“Read together, these interdisciplinary essays challenge traditional paradigms of hybridity which often presume the coming together of two distinct identities at the expense of internal and external differences. The authors theorize how globalization simultaneously loosens and solidifies nationalism. Yet more than that, they seek to explain what this dual effect tells us about the politics of cultural production and consumption. Historically rich, the case studies contribute much to scholarship on Israel-Palestine and the broader field of Middle East studies. Theoretically insightful, the authors propose innovative models for conceptualizing representation. As a result, Palestine, Israel, and the Politics of Popular Culture is of the utmost value to anyone who traffics in representation.”

    “Rebecca Stein and Ted Swedenburg have edited an excellent collection of essays championing the importance and role of popular culture in the complicated political struggles of Israel-Palestine. . . . All of the essays are well written and well informed. Unlike many collected volumes, these essays are held together by two consistent threads: the politics of popular culture and Israel-Palestine.”

    "[P]rovocative. . . . [T]he essays in this volume . . . imaginatively deconstruct aspects of popular culture still seeping across the walls erected through this long and intractable conflict."

    "Recommended."

  • “Rebecca L. Stein and Ted Swedenburg’s volume Palestine, Israel, and the Politics of Popular Culture makes an invaluable contribution to the growing field of Middle Eastern cultural studies. Refusing essentialist understandings of culture, the editors and authors also transcend traditional Marxist paradigms. The volume insightfully illuminates the often marginalized issue of the politics of culture within the contested terrain of Palestine and Israel.” — Ella Shohat, Professor of Middle Eastern Studies and Cultural Studies, New York University

    “This empirically rich, theoretically innovative, and unusually wide-ranging volume brings together a set of fascinating and insightful explorations of the popular culture and cultural politics of Palestine/Israel, including music, cinema, television, cyberculture, tourism, comics, and the role of Israel and the Jews in U. S. evangelical Christian eschatology. By demonstrating how culture has been a crucial and often formative domain of contention both within and between Arab and Jewish societies in Palestine over the past century and down to the present day, the contributors open up a great deal of extremely valuable terrain that has been sorely neglected until now.” — Zachary Lockman, author of, Contending Visions of the Middle East: The History and Politics of Orientalism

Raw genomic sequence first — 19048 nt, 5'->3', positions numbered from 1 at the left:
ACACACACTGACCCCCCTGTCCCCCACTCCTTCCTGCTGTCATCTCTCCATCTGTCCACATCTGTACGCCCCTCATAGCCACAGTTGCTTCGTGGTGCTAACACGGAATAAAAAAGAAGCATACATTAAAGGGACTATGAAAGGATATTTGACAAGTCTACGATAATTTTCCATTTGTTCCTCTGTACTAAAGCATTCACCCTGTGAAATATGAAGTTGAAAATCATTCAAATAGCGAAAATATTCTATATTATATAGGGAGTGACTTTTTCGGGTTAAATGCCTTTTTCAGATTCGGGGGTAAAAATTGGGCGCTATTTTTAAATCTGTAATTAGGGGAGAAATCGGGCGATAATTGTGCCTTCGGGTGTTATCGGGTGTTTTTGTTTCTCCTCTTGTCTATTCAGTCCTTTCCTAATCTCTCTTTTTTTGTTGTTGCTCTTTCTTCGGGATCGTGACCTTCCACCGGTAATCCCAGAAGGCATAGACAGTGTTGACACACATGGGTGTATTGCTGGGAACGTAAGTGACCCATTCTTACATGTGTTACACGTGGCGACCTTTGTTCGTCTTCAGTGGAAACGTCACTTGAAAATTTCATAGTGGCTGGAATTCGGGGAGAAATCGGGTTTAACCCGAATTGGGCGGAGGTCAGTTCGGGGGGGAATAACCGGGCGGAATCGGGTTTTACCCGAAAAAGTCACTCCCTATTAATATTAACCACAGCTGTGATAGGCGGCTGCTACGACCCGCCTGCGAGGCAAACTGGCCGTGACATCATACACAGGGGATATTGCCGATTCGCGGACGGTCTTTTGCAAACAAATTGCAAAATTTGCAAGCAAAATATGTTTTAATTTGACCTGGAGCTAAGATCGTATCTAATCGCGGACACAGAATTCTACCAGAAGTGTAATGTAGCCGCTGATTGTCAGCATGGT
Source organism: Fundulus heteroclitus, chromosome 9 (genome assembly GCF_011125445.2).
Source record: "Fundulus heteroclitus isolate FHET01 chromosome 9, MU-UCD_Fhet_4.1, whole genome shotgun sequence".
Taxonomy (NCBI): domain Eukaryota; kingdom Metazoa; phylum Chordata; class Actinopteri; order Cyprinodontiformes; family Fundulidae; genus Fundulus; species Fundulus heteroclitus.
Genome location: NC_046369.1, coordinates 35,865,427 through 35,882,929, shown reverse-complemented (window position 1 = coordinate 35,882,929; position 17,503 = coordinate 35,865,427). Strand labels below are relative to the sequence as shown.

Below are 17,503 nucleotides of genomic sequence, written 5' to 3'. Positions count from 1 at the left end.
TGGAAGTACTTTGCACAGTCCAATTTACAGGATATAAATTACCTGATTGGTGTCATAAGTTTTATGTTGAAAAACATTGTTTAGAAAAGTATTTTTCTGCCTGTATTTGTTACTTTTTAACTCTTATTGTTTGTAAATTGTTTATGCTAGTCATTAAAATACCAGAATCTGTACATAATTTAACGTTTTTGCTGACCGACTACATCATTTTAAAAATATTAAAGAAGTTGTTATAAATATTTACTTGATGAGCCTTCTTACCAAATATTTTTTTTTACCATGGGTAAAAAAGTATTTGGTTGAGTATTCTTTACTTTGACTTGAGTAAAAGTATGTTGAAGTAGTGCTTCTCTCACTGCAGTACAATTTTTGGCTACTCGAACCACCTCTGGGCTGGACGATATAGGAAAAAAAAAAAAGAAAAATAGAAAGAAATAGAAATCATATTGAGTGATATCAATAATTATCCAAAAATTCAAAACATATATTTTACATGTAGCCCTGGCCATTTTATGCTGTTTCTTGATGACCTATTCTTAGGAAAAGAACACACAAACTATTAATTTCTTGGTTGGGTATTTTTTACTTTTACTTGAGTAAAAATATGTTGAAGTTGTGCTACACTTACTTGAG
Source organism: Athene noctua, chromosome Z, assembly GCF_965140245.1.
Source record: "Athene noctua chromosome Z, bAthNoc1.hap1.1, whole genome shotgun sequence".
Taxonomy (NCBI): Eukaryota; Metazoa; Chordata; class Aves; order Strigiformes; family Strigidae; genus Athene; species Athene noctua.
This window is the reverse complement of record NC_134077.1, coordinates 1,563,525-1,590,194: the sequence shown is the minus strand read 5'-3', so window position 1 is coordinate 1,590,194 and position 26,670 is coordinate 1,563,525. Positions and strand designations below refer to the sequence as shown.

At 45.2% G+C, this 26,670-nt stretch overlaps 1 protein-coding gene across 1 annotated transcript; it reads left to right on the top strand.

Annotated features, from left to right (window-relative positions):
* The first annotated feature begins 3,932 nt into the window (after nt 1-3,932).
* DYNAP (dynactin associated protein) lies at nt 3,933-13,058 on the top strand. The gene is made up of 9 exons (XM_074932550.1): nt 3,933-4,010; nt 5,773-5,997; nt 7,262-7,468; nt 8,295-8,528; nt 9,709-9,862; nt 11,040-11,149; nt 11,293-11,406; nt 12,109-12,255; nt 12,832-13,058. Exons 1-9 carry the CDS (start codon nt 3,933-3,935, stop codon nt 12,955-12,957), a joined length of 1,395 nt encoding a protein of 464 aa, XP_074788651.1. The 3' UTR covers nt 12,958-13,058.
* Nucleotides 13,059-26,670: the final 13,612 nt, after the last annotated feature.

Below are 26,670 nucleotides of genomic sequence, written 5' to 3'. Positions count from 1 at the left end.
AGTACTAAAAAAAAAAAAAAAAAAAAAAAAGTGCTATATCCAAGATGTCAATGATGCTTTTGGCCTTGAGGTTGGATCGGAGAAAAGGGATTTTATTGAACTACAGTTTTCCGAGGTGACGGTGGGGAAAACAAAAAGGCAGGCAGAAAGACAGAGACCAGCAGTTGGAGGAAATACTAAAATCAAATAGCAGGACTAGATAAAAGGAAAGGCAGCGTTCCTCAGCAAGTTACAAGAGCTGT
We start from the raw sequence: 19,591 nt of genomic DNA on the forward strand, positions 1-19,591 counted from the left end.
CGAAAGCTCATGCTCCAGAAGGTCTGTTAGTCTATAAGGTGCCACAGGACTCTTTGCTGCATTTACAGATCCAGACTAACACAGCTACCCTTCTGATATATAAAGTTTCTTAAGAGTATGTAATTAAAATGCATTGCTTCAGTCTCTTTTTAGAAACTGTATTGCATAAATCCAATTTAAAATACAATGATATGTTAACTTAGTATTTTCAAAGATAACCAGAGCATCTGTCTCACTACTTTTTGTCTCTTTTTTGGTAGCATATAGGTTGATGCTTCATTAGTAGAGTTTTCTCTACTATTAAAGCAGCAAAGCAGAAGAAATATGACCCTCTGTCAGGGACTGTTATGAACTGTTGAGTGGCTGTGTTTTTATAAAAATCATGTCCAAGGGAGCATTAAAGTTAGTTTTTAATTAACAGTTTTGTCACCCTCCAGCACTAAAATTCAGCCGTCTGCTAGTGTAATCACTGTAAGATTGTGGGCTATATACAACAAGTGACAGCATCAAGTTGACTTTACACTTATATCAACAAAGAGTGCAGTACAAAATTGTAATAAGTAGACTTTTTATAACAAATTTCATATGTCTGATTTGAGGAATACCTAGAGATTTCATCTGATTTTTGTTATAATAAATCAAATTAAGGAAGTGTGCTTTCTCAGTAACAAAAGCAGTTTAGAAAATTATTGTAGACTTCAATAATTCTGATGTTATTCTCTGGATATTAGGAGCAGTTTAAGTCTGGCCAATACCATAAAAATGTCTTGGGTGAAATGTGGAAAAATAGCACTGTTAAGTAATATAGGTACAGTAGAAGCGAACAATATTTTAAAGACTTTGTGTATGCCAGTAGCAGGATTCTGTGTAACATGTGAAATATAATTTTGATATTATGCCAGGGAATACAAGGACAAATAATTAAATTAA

“This theoretically savvy, eye-opening tour through popular culture in and about Palestine and Israel confirms at once the inherent inseparability of culture/politics and the gripping mutuality of Israel/Palestine.” — Lila Abu-Lughod, author of, Dramas of Nationhood: The Politics of Television in Egypt

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  • Description

    This important volume rethinks the conventional parameters of Middle East studies through attention to popular cultural forms, producers, and communities of consumers. The volume has a broad historical scope, ranging from the late Ottoman period to the second Palestinian uprising, with a focus on cultural forms and processes in Israel, Palestine, and the refugee camps of the Arab Middle East. The contributors consider how Palestinian and Israeli popular culture influences and is influenced by political, economic, social, and historical processes in the region. At the same time, they follow the circulation of Palestinian and Israeli cultural commodities and imaginations across borders and checkpoints and within the global marketplace.

    The volume is interdisciplinary, including the work of anthropologists, historians, sociologists, political scientists, ethnomusicologists, and Americanist and literary studies scholars. Contributors examine popular music of the Palestinian resistance, ethno-racial “passing” in Israeli cinema, Arab-Jewish rock, Euro-Israeli tourism to the Arab Middle East, Internet communities in the Palestinian diaspora, café culture in early-twentieth-century Jerusalem, and more. Together, they suggest new ways of conceptualizing Palestinian and Israeli political culture.

    Contributors. Livia Alexander, Carol Bardenstein, Elliott Colla, Amy Horowitz, Laleh Khalili, Mary Layoun, Mark LeVine, Joseph Massad, Melani McAlister, Ilan Pappé, Rebecca L. Stein, Ted Swedenburg, Salim Tamari

    About The Author(s)

    Rebecca L. Stein is Assistant Professor of Cultural Anthropology at Duke University. She is a coeditor of The Struggle for Sovereignty in Palestine and Israel (forthcoming).

    Ted Swedenburg is Professor of Anthropology at the University of Arkansas, Fayetteville. He is the author of Memories of Revolt: The 1936-39 Rebellion and the Palestinian National Past and a coeditor of Displacement, Diaspora, and Geographies of Identity, also published by Duke University Press.